The Moniker.com live auction from the DomainFest show just concluded, with just 62 domains out of 200 domains selling for a total of $665,000.
We will have further thoughts and analysis tomorrow, however first impressions was a surprising lack of interest in .me domains compared to just the New York Traffic show just a few months ago.
.travel domains as expected garnered little interest.
This auction was in stark contrast of the low/no reserve auction of just a few days ago, where almost 60% of the domains sold.
Here is the complete list of domains that sold:
Best bang for bucks:
What do you think?
Mike B says
Did RodeoDrive.com sell? It says pass on DNN.
Chris Reid says
Horrible – almost as bad as the stock market now.
HK Loh says
husband.com and devotion.com is surprisingly very cheap!
Looks like a husband is only worth 1/4 of a wife?!
I see there wasnt much interest in the .travel domains either then.
I just dont get them and wonder who bought them and why?
Not a shock seeing less .me domains being sold just reminds me of the .mobi we had nice sales at the start but wasnt long before they fell away.
Husband.com is a real shock was it not at Traffic with a reserve for 100K a few months ago?
I expected stronger sales but times are hard out there!
Good Luck To all!
Rick London says
Most of the domains in the latest auctions are either not too good or highly over priced. The hey day is over and buyers want value and will no longer buy anything.
If domain owners want to sell they need to be reasonable and stop expecting high prices for marginal domains that have little to know interest.
Look at some of the top domains that sell and say to yourself what is the buyer going to do with this? There are still so many that are sold that seem to have no good purpose.
These days it is not easy and it is very expensive to develop a good site and get substantial traffic to it.
What is a use for wife.com or detour.com? Why would someone want golfbag.com and not own golfbags.com?
As time goes on the auction will generate less revenue unless the price fall or they attract better domains are reasonable prices.
The economy has people scared, and it takes a lot more guts to spend 5 figures on a name than it did a year ago. There are some great deals here – payperlead.com is an incredible name that describes an entire industry. HeatingEquipment.com for $1500 – i like that a lot. 2.8 million google results for the term. Maybe not a commonplace term, but worth a lot more than $1500.
Still, there are a lot of junk names that were passed on – and names that i’m surprised made it to the live auction.
You sound like a buyer presenting objections during the negotiation process.
Someone could easily develop GolfBag.com (just as an example) without owning the plural. You just have to realize you will lose some traffic.
Or, you do what most of us do including yourself.
By your time til you have most of the bases covered.
Maybe Garry Chernoff who owns the plural bought it?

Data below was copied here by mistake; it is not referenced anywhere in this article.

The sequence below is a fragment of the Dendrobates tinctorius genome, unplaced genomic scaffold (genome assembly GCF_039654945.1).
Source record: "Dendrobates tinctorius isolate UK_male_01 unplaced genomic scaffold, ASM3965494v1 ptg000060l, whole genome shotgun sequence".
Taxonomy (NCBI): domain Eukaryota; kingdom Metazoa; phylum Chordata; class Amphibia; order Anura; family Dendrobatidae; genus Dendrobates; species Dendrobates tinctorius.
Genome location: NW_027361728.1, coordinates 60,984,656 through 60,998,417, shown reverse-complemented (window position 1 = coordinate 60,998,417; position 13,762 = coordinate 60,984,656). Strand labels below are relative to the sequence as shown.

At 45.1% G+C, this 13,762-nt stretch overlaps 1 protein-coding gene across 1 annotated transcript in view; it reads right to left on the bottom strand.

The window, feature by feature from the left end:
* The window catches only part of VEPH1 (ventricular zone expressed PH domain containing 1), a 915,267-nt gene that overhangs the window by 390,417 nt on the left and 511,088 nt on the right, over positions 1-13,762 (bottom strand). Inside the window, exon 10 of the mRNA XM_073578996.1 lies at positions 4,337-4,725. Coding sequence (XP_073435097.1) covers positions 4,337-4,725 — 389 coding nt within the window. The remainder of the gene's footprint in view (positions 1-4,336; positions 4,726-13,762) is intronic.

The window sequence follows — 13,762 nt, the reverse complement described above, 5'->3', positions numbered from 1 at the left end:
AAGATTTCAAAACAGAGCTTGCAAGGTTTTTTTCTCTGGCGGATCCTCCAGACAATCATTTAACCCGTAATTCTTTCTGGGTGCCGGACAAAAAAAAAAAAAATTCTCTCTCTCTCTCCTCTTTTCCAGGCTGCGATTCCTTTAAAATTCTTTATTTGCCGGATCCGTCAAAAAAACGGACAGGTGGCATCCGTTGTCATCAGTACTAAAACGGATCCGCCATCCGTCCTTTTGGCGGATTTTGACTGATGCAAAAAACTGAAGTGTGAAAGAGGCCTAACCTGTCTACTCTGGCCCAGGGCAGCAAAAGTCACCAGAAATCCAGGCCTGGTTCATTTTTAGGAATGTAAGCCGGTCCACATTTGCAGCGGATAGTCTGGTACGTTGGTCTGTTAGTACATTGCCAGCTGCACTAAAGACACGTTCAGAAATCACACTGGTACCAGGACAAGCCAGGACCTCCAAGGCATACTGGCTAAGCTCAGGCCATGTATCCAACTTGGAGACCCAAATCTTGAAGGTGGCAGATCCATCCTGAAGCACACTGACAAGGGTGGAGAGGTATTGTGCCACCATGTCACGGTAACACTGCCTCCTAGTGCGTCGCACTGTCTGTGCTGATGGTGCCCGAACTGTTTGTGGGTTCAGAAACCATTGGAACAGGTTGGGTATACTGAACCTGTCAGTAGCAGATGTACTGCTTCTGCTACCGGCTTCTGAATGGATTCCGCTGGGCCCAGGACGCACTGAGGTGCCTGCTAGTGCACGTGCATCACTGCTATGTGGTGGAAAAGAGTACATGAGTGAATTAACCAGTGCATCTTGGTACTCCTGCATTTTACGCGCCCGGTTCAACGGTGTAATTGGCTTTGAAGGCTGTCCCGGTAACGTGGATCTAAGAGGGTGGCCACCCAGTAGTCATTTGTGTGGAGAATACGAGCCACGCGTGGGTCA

Or, maybe his buddy Frank bought it?
I believe a lot of the domains went too cheap. But, it is not because the value is not there. It is because everyone is being cautious with expenditures.
That also includes stocks, bonds and real estate.
We have to remember, the Domainfest auction is still just “domainer to domainer” sales.
I would not read a lot into domain valuations based on this and other recent auctions.
The smart money is buying quietly.
Rick London says
Thanks for your post.
We had no interest in that domain so the auction meant nothing to us. I cannot see spending thousands of dollars and countless hours promoting and working on a domain when someone else will get a good share of the traffic that you build up. The is especially true when you own the less popular of the two domains.
People will enter golfbags far more than golfbag.
I agree that the auction was for domainers. That is the major problem with all the auctions, There is little to no nationawide exposure.
If the auction companies were willing to spend a few hundred thousand dollars promoting their auctions to advertisimg agencies, direct mail to relevant busienss for specfic domains etc they would do much better.
The free ride and large commission days are over.
Sorry about not responding sooner, but right after the auction ended we had to change and get on the bus to the playboy mansion and now its 9:30am PST and I got some sleep and actually feel pretty good considering all I drank last night.
Now to answer your questions rodeodrive.com did sell for $60K.
I confirmed my list with the moniker folk before I published it. The owner agreed at the auction to reduce his price and grab the money.
I know who bought golfbag.com is someone you all know and love (not me) who also has a domain blog.
I will leave it to him to announce his acquisition.
I have some thoughts on the auction is general and I’m working on a post right now.
M. Menius says
@Domainer – We have to remember, the Domainfest auction is still just “domainer to domainer” sales. The smart money is buying quietly.
Very well summed up.
I have to admit I was surprised to see europe.travel go for only $5,000. If the purpose of a domain name is to be short, sweet, and to the point; this domain does it.
Tim Davids says
peeps won’t put up their best names in a down economy and buyers are holding cash until they feel comfortable…nothing unexpected happened with the auction
Your list is NOT complete. We purchased Boiled.com for $2500 and it shows up on the moniker list of purchased domains. We plan to develop a boiled crawfish, crabs, shrimp site for seafood wholesalers in Louisiana…which is were we are from.
This domain boiled.com was bought at the no/low reserve auction on Tuesday night and was reported on the post for that auction.
This post is for the live auction held on Thursday.